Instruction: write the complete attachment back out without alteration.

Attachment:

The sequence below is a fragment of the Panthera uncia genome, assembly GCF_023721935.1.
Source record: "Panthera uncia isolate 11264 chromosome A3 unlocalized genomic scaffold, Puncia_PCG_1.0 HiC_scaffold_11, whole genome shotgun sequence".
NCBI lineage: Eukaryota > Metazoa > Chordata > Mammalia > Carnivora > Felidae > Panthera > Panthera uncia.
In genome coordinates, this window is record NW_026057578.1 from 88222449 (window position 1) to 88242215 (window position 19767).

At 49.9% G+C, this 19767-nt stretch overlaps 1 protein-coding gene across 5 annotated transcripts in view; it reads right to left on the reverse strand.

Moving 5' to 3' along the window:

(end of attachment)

The sequence below is a fragment of the Panthera uncia genome, assembly GCF_023721935.1.
Source record: "Panthera uncia isolate 11264 chromosome A3 unlocalized genomic scaffold, Puncia_PCG_1.0 HiC_scaffold_11, whole genome shotgun sequence".
NCBI lineage: Eukaryota > Metazoa > Chordata > Mammalia > Carnivora > Felidae > Panthera > Panthera uncia.
In genome coordinates, this window is record NW_026057578.1 from 88222449 (window position 1) to 88242215 (window position 19767).

At 49.9% G+C, this 19767-nt stretch overlaps 1 protein-coding gene across 5 annotated transcripts in view; it reads right to left on the reverse strand.

Moving 5' to 3' along the window: